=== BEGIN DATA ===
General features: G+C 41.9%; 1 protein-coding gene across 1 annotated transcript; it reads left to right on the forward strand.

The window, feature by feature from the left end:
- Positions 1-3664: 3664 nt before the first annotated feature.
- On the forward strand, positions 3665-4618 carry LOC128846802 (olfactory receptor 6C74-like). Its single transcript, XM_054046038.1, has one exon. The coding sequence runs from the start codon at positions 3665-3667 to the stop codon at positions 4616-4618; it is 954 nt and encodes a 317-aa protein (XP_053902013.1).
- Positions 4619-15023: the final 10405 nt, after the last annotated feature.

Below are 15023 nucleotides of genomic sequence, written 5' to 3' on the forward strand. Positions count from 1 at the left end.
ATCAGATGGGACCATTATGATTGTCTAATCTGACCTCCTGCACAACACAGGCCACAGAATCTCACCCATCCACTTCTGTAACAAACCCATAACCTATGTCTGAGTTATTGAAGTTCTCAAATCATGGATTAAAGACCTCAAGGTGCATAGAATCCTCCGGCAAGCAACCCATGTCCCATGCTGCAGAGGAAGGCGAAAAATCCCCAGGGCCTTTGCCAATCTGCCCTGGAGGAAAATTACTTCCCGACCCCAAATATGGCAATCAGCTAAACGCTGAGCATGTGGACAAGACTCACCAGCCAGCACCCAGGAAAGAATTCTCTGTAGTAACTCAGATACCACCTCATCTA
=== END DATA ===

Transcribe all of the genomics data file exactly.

General features: G+C 41.9%; 1 protein-coding gene across 1 annotated transcript; it reads left to right on the forward strand.

The window, feature by feature from the left end:
- Positions 1-3664: 3664 nt before the first annotated feature.
- On the forward strand, positions 3665-4618 carry LOC128846802 (olfactory receptor 6C74-like). Its single transcript, XM_054046038.1, has one exon. The coding sequence runs from the start codon at positions 3665-3667 to the stop codon at positions 4616-4618; it is 954 nt and encodes a 317-aa protein (XP_053902013.1).
- Positions 4619-15023: the final 10405 nt, after the last annotated feature.

Below are 15023 nucleotides of genomic sequence, written 5' to 3' on the forward strand. Positions count from 1 at the left end.
ATCAGATGGGACCATTATGATTGTCTAATCTGACCTCCTGCACAACACAGGCCACAGAATCTCACCCATCCACTTCTGTAACAAACCCATAACCTATGTCTGAGTTATTGAAGTTCTCAAATCATGGATTAAAGACCTCAAGGTGCATAGAATCCTCCGGCAAGCAACCCATGTCCCATGCTGCAGAGGAAGGCGAAAAATCCCCAGGGCCTTTGCCAATCTGCCCTGGAGGAAAATTACTTCCCGACCCCAAATATGGCAATCAGCTAAACGCTGAGCATGTGGACAAGACTCACCAGCCAGCACCCAGGAAAGAATTCTCTGTAGTAACTCAGATACCACCTCATCTA